Portraits of Wildflowers

Perspectives on Nature Photography

Posts Tagged ‘geology

Ochre

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(Here’s a pumpkin-colored post for Halloween.)

Wikipedia says of ochre (or ocher) that it “is a natural clay earth pigment which is a mixture of ferric oxide and varying amounts of clay and sand. It ranges in colour from yellow to deep orange or brown. It is also the name of the colours produced by this pigment, especially a light brownish-yellow. A variant of ochre containing a large amount of hematite, or dehydrated iron oxide, has a reddish tint known as “red ochre” (or, in some dialects, ruddle).”

On September 8th in British Columbia’s Kootenay National Park we got our biggest dose ever of ochre when we visited the area known as the Paint Pots. We followed in the steps of native peoples and Anglo settlers, as you can read on the national park’s website. While world travelers may see merely mediocre ochre occur occasionally elsewhere, I rate this deposit more than just an okay ochre.

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Written by Steve Schwartzman

October 31, 2017 at 4:42 AM

Canada has its Badlands, too

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Only in May of this year did I finally make it to the Badlands of South Dakota. Even more recently than that, I learned that Alberta has Badlands as well. Did you know that?

We arrived in Calgary on the evening of August 24th, and on each of the next two days we drove out to see parts of the Badlands. Today’s photograph is from the afternoon of August 26th at the well-known hoodoos east of Drumheller. While the picture looks tranquil enough, the truth is that dozens of tourists were swarming over the area at the time, so I had to be patient and go through some contortions to get unencumbered pictures of this most famous part of the formations. I also had to aim so as to exclude the metal fences, stairs, and railings that have been installed to keep people from climbing on and further eroding the hoodoos.

© 2017 Steven Schwartzman

Written by Steve Schwartzman

September 27, 2017 at 4:46 AM

More of the world below

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More visual notes from the underground in New Mexico’s Carlsbad Caverns National Park on June 14th.

It took aeons for an inorganic process, dripping water, to deposit the minerals that built up these intricate formations. Nevertheless, don’t their tops remind you of the branching growth patterns seen in a living organism like broccoli?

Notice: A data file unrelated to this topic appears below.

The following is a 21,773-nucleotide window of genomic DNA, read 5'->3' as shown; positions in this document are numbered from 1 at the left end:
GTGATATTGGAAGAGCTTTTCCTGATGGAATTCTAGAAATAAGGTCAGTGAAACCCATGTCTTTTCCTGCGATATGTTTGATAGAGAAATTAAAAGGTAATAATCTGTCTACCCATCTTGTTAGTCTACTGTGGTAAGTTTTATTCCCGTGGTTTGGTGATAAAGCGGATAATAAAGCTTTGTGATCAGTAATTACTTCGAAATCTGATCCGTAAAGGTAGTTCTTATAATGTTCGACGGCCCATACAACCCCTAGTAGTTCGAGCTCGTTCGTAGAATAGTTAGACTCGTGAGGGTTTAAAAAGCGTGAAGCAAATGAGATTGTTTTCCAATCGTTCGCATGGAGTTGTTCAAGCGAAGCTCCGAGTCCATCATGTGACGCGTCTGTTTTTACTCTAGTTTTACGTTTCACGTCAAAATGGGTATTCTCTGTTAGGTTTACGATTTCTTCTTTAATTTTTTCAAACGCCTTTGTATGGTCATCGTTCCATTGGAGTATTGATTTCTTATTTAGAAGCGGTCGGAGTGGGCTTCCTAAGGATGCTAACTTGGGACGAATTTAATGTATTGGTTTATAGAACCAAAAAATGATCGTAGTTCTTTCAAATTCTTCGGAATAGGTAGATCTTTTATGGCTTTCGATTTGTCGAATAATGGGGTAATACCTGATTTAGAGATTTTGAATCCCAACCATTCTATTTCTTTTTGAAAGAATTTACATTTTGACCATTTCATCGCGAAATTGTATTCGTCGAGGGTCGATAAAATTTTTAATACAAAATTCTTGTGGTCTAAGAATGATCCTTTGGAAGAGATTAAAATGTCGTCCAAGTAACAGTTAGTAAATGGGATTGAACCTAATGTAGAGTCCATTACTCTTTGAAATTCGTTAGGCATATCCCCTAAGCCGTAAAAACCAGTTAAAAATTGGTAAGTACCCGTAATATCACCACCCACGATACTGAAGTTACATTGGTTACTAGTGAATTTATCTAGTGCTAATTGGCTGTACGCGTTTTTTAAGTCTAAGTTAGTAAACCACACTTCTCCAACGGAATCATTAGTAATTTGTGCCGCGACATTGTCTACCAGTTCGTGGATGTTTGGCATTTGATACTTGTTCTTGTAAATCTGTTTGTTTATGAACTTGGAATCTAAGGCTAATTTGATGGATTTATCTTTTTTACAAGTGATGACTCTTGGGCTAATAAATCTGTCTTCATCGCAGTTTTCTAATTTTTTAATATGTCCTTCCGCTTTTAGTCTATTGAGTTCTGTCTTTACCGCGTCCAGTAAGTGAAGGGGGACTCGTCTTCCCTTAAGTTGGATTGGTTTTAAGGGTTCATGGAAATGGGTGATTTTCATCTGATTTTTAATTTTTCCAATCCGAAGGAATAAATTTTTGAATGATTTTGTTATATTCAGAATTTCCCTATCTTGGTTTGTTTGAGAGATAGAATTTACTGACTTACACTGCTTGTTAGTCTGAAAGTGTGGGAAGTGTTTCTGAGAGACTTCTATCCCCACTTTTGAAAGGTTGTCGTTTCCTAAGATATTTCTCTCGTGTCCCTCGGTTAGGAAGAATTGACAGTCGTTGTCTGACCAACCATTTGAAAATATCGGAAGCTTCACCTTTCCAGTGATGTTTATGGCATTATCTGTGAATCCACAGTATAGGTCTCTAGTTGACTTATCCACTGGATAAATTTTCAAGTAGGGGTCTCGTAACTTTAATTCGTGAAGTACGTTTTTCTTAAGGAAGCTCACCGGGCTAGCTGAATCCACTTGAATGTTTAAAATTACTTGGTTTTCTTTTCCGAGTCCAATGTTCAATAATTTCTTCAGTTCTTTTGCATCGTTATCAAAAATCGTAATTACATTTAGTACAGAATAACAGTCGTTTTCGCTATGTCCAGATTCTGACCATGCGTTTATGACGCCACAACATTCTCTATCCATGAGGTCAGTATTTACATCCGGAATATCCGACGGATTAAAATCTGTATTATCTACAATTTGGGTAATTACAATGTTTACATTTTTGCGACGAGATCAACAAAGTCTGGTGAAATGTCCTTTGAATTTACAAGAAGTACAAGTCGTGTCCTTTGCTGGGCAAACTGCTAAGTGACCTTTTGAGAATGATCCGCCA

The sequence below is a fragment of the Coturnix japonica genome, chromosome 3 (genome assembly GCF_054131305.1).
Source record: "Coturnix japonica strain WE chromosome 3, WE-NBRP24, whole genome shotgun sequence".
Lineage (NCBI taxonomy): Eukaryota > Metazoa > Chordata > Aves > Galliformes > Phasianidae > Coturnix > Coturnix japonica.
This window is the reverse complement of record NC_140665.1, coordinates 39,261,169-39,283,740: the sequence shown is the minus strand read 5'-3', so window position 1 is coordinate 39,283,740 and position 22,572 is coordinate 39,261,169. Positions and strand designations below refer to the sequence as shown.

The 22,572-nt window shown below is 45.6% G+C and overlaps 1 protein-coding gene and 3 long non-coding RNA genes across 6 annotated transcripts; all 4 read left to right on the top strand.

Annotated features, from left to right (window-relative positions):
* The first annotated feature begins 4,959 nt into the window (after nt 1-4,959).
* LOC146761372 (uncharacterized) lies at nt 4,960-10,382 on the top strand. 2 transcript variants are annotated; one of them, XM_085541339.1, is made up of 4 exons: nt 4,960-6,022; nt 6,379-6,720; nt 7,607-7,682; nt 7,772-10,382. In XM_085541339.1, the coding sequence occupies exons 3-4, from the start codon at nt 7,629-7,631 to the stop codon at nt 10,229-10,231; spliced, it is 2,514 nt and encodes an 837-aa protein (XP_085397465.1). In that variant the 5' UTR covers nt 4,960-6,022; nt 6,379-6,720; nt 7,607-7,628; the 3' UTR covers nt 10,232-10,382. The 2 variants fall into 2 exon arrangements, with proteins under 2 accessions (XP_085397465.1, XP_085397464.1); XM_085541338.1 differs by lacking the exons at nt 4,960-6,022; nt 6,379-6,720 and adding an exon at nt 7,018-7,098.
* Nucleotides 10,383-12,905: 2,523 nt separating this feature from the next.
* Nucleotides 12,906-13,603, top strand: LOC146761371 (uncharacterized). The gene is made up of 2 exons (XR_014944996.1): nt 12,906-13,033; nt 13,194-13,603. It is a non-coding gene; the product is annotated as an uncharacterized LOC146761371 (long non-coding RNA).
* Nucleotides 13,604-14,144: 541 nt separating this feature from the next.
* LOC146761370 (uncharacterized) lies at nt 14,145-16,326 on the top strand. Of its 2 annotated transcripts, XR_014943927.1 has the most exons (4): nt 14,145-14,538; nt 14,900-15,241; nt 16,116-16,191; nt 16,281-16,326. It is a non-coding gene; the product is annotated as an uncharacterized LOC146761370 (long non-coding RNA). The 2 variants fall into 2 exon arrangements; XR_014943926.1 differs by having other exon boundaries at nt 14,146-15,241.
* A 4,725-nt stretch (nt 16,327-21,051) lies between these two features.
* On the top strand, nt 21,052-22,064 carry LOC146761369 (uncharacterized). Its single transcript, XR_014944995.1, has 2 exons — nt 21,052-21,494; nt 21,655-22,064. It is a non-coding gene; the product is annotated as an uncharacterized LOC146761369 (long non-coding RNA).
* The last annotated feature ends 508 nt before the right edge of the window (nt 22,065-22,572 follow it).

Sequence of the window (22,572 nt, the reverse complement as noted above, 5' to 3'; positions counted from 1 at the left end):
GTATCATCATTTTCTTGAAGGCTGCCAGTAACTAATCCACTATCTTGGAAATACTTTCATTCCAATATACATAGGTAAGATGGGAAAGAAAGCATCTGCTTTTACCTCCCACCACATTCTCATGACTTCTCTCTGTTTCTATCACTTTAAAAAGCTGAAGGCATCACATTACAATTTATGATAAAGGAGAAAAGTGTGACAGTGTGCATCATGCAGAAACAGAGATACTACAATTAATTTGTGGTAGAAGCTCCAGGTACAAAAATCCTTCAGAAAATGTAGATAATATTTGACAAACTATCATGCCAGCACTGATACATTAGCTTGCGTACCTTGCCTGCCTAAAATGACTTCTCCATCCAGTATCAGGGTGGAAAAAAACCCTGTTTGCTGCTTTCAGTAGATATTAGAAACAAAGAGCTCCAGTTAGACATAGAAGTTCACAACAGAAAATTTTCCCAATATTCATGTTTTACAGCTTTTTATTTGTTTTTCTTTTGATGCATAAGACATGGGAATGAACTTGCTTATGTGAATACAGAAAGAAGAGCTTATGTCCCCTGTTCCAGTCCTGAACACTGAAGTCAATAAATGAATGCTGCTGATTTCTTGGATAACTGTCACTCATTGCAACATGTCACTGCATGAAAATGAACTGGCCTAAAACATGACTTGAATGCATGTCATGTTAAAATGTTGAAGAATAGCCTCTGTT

© 2017 Steven Schwartzman

Written by Steve Schwartzman

August 24, 2017 at 4:40 AM

The world below

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750 feet underground in Carlsbad Caverns National Park lie the caverns. When we visited a couple of decades ago we didn’t think that much of them. On June 14th of this year we took the 1.25-mile self-guided walk through what’s called the Big Room and found its formations quite impressive. The caverns haven’t changed in 20 years. It seems we have.

© 2017 Steven Schwartzman

Written by Steve Schwartzman

August 23, 2017 at 4:51 AM

A balanced look at Kasha-Katuwe

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Kasha-Katuwe Tent Rocks in northern New Mexico is such an intriguing place that I feel I owe you another look at it from our June 12th visit. In particular, the place is known for its many balanced rocks, as shown above and then a little more closely below at a different location. The undulating strata of the rocks have a charm of their own as well.

© 2017 Steven Schwartzman

 

Written by Steve Schwartzman

August 17, 2017 at 5:00 AM

Kasha-Katuwe

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On a day like today, which is to say one in which the date (12) was twice the number of the month (6), we visited a place I’d never heard of till this trip. It’s known in Keresan as Kasha-Katuwe, meaning ‘white rocks,’ and in English as Tent Rocks. The picture above makes sense of both descriptions, while the one below emphasizes the tapering shapes of the prominent “tents.”

© 2017 Steven Schwartman

Written by Steve Schwartzman

August 16, 2017 at 4:43 AM

Some colorful geology on a small scale

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Nothing in Austin is going to compare to the Badlands of South Dakota. Sorry, Austin, that’s just how it is. Still, we have some much smaller geological formations here that warrant a look. One is a long limestone slab that arches up and then out over a creek in my Great Hills neighborhood. Historically, of course, aeons of water flowing through the creek eroded the limestone to create the overhang. The back wall, which I don’t think ever gets direct sunlight, stays rather dark even during the brightest part of the day. When I went there on June 29th, I stood facing the wall and used flash to reveal the colors and patterns of the always damp and sometimes wet stone.

No more than a hundred feet to the right of the formations shown here are the mud dauber wasp tubes some of you may remember from five years ago. Two years after that, I showed something that wasn’t a tuft of hair on the underside of the overhang.

© 2017 Steven Schwartzman

Written by Steve Schwartzman

August 9, 2017 at 4:54 AM

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